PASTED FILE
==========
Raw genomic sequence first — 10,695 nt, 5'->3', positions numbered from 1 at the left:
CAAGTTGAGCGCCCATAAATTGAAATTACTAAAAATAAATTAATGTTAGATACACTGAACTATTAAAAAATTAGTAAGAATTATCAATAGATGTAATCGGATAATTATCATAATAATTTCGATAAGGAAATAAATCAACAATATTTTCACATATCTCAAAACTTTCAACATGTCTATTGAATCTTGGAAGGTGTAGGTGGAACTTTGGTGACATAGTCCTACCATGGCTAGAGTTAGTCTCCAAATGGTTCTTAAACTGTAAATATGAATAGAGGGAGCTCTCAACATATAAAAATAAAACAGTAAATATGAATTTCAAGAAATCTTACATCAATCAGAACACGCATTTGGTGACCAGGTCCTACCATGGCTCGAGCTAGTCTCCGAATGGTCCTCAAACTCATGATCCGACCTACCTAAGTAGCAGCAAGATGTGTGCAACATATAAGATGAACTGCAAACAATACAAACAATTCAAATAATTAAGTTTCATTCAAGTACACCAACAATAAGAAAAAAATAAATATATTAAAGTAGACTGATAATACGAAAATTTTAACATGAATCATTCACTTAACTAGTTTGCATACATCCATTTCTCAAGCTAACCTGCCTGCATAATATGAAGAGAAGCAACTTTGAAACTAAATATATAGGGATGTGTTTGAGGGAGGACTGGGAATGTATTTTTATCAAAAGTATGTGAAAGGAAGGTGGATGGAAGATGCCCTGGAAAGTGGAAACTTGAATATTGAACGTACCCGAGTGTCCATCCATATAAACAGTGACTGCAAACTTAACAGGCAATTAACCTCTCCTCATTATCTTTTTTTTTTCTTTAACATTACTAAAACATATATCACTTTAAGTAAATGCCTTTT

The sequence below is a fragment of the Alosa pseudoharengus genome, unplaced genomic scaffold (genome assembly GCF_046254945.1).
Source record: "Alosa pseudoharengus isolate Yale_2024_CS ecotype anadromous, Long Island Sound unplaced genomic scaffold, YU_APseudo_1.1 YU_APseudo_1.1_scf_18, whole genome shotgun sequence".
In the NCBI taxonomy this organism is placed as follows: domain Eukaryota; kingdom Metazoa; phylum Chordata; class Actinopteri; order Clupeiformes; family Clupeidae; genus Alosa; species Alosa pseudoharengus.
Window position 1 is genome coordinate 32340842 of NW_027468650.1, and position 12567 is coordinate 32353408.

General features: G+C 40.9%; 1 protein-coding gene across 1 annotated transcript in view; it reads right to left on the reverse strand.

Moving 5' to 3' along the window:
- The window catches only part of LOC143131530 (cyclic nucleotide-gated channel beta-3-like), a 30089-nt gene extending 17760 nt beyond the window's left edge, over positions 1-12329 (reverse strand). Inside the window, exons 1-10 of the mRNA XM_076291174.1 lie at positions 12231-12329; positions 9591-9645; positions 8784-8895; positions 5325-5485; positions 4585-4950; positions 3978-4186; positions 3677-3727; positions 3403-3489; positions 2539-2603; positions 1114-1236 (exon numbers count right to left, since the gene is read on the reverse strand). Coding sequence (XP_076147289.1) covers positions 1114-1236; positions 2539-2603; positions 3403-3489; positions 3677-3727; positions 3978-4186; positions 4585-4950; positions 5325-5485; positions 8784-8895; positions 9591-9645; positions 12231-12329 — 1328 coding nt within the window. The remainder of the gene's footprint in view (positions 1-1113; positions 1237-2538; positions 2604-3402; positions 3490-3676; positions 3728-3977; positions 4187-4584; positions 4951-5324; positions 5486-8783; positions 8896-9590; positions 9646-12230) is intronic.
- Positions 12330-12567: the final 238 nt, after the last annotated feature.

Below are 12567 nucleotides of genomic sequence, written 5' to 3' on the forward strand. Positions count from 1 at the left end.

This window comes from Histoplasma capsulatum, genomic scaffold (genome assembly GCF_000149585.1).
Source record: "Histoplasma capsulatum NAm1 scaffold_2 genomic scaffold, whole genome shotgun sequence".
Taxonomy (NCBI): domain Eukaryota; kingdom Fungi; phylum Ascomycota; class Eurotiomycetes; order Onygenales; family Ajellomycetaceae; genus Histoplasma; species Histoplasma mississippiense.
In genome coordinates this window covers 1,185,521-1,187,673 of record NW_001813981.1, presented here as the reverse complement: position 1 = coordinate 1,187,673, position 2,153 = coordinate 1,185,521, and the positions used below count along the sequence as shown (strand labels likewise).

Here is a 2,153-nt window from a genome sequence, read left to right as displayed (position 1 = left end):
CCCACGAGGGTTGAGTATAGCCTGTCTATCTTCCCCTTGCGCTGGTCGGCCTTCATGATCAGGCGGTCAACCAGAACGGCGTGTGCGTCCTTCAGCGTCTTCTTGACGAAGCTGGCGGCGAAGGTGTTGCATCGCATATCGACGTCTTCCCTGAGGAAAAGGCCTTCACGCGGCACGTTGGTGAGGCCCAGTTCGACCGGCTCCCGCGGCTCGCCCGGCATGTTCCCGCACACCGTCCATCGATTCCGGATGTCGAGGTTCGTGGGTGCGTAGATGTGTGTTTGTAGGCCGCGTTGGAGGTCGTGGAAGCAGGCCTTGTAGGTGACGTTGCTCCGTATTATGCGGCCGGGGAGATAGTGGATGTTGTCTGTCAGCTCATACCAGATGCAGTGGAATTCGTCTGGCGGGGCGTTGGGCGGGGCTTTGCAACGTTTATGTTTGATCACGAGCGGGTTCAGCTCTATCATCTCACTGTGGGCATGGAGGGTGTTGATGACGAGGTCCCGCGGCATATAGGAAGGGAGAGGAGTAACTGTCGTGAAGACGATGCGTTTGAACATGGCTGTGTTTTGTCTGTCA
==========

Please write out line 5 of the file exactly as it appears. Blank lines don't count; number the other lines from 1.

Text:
In the NCBI taxonomy this organism is placed as follows: domain Eukaryota; kingdom Metazoa; phylum Chordata; class Actinopteri; order Clupeiformes; family Clupeidae; genus Alosa; species Alosa pseudoharengus.